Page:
Souksakone Khakampanh: Master Dyer & Weaver

Souksakone Khakampanh: Master Dyer & Weaver

If Above the Fray were to select a single artist most emblematic of the modern talent and skill of the hilltribe weavers, or if we had to choose a single textile expert to represent, Souksakone Khakampanh would be our choice.  Hands down.DSC06135 #10

Souk (rhymes with “book”) lives in Xam Tai, Laos, a village on the Xam River surrounded by the jungle hills of SE Houaphon Province.  The village of several hundred people is 5 hours by vehicle from the provincial capital of Xam Neua, a drive that winds across the steep jungle ridges of the remote Nam Xam National Protected Area.  Xam Tai, however, is anything but desolate and backward.  The internationally-acclaimed silk weavers, designers, and dyers of this district – Xam Tai and its surrounding hill villages – are legendary for their skills at raising, dyeing and weaving silk into intricate, complex forms.  The locals, primarily of the Tai Daeng ethnic group, are industrious (every home seems to have several floor looms), healthy (a new hospital clinic just opened), wireless (everyone has a cheap cell phone), educated (district secondary schools are located here), and, most obviously, proud of their community’s ancient and renown talent and reputation.

 

Souk modeling one of her intricate healing cloths.

Souk modeling one of her intricate healing cloths.

When we visited Xam Tai in 2007, Souk was introduced to us by Mai, our translator from Xam Neua who just happened to have grown up as Souk’s best friend (needless to say, that worked out well for us!); we brought home several of her textiles for our own personal use that year.  In 2008 we returned, this time with business plans, and Souk dedicated an afternoon to teach us about how the traditional natural dyes are made. It seems that in addition to being an expert weaver, Souk is a master dyer who can coax subtle tones and rich hues from the traditional natural dyeing materials.  [No one in Xam Tai uses commercial dyes, despite their efficiency, brightness and longevity.]  She showed us lac, a bug excretion found on a certain tree that is exuded to encase and protect the bugs’ eggs, that had been collected for the required reds.  Sappan wood creates a range of pink to violet. The haem vine creates one hue of yellow, mango tree bark another. Cooking techniques and additives can additionally shape colors to have certain tones. Mordants, such as lye from rice ash or slaked lime, are then skillfully added to set colors onto the material. Souk’s created colors are treasured as much locally as by dyers around the world. [More about the dyeing process, as well as a bibliography of resources, can be found at www.hilltribeart.com.]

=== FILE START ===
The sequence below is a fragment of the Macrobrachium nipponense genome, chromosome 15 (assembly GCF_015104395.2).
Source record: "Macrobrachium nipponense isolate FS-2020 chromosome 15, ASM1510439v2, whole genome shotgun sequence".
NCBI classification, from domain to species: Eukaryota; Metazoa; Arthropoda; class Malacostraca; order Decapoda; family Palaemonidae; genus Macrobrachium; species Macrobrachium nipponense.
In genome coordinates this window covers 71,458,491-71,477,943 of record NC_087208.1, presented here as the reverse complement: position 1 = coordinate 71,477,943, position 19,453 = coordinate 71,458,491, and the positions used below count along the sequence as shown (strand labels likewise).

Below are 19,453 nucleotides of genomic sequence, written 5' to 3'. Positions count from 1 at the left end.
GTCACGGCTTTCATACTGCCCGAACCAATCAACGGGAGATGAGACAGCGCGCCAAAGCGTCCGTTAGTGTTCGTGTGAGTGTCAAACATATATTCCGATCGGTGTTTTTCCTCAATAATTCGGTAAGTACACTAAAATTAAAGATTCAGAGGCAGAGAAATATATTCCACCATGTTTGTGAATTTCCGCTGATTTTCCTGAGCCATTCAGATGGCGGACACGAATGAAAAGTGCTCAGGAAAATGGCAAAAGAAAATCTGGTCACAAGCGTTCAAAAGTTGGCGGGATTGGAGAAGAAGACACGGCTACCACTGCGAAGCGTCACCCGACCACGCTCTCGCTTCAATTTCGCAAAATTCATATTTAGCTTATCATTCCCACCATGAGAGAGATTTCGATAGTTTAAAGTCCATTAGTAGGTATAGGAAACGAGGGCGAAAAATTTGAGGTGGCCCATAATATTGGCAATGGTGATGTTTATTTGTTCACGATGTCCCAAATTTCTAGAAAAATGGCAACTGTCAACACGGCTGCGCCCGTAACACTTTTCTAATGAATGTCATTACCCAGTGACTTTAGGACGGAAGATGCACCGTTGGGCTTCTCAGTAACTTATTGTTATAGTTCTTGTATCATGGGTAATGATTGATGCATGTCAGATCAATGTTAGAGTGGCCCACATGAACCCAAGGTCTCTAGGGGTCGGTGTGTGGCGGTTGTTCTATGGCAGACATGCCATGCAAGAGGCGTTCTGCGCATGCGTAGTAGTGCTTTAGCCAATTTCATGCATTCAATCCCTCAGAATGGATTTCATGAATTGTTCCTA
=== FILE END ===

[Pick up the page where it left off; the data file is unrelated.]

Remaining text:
Souk is modest and beautiful; she displays a calm exterior and easy smile that hides a whirlwind of creative talent and “get-it-done” energy.  Her home is base to a hundred projects.  A rainbow of freshly dyed silk skeins, from bright yellow to murky green to rich maroon, drape over a bamboo pole. Vats of deep colors bubble and froth on a series of small focused fires – bundles of silk bob in each differently colored “soup.” Two floor looms, one in pieces, sit beneath a roofed arbor in front of her home; a rich blue is strung on the warp, and the weft threads are beginning a stunning green and red pattern of naga – the mythical river-serpent motif – that will stretch across the textile.  Chickens, children, drying corn and a small tractor engine share the shade. Friends, as well as a couple aunts and cousins, upon hearing that “falang” are in town, drop by eager to show their goods as well; Souk makes time and room for everyone.

Souk next to one of her complex large shaman cloths (or ceremonial wedding blanket.

Souk next to one of her complex large shaman cloths (or ceremonial wedding blanket.

Souk, who does not speak English, shared her personal story through Mai.  She was born and raised in the center of the Xam Tai weaving community; she began her training with her mother, first learning basic weaving at age 7, then dyeing techniques at 10.  Her family, like many households in the area, had looms set up under the thatched-roof bamboo homes; it was assumed that girls would participate in the traditional art both because of its cultural importance – and Xam Tai is particularly renown for its complex Shamans’ ceremonial blankets – and because of the textiles’ trade value.  Soon she had learned all she could from her mother about dyeing, and began experimenting with her own dyes and color combinations.  She has since taught others in her village her new dyeing techniques, and has taught a multitude of dyeing classes in Laos’ capital, Vientiane.  She has even been invited to go to Japan to teach dyeing!